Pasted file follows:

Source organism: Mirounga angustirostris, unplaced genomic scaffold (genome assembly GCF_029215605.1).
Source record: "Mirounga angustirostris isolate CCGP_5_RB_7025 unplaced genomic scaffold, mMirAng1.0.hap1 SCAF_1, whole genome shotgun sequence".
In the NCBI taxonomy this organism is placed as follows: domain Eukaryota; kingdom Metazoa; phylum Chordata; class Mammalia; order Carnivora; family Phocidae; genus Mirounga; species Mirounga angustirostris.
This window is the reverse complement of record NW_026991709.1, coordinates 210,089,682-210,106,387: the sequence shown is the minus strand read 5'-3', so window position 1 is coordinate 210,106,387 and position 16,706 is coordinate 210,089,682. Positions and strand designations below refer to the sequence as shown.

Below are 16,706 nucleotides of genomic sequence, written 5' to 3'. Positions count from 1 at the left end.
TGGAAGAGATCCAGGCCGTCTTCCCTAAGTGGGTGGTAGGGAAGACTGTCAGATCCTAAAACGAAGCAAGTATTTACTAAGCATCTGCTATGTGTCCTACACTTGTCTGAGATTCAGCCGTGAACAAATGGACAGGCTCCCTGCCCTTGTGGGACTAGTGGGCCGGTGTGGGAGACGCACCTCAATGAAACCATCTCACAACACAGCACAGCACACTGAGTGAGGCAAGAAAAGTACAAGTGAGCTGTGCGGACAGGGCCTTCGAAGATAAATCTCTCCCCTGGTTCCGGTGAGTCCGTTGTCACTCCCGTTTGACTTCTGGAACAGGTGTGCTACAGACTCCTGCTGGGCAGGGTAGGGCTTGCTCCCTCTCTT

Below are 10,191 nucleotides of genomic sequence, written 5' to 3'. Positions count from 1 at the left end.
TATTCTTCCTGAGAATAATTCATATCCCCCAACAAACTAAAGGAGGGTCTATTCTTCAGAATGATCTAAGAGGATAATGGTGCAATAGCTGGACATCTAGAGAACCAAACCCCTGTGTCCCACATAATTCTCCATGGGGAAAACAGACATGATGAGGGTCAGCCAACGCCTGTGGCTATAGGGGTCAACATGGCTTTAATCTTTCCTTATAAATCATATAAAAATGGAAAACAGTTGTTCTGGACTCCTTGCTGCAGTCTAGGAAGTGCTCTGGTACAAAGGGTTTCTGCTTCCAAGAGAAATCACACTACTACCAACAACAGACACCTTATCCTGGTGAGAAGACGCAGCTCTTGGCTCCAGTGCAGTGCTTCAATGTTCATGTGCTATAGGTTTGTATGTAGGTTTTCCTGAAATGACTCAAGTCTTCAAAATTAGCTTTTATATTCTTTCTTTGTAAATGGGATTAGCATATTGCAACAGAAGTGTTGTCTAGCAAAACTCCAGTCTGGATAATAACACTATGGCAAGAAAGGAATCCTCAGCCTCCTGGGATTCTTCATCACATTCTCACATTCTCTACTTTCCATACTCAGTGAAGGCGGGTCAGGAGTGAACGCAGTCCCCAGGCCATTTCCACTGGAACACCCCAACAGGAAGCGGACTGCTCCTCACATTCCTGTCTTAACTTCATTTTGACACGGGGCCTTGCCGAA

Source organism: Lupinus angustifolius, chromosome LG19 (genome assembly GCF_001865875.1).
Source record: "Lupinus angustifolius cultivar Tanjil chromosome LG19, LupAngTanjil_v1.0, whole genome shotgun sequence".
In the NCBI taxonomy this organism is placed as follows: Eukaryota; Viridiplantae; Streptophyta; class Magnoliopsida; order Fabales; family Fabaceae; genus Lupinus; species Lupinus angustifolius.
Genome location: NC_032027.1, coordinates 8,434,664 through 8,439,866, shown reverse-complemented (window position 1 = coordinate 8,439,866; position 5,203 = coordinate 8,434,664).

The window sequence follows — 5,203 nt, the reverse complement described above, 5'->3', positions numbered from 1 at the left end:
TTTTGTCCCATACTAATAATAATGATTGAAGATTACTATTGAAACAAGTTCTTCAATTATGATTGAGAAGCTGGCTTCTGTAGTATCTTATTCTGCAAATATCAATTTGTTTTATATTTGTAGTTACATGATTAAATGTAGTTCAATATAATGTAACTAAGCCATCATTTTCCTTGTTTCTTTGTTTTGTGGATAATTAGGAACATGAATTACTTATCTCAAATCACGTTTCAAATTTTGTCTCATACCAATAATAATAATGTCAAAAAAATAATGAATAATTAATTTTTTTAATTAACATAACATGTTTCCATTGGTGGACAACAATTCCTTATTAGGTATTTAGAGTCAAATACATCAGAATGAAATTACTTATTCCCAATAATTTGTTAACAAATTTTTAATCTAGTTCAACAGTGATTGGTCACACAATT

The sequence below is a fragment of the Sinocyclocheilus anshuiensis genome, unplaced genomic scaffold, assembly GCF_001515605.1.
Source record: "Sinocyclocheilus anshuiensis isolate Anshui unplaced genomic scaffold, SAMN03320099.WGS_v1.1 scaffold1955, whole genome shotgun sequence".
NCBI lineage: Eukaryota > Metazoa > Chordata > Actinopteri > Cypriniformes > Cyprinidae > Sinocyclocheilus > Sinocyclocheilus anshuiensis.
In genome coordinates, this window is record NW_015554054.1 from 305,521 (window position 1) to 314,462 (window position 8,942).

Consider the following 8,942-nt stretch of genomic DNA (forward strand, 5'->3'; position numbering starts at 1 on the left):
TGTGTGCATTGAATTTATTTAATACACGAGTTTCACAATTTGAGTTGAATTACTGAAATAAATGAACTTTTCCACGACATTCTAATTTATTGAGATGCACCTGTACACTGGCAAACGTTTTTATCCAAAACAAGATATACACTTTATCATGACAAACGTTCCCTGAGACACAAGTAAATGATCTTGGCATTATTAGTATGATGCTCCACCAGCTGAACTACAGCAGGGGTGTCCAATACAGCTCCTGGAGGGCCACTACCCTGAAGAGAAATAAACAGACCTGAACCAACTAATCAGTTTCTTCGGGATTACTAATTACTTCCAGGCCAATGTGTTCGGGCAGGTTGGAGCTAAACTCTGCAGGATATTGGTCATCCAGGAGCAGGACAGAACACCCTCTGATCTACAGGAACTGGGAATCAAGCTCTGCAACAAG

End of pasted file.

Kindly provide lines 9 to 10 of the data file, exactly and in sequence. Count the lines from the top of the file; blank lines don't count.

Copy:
Source organism: Lupinus angustifolius, chromosome LG19 (genome assembly GCF_001865875.1).
Source record: "Lupinus angustifolius cultivar Tanjil chromosome LG19, LupAngTanjil_v1.0, whole genome shotgun sequence".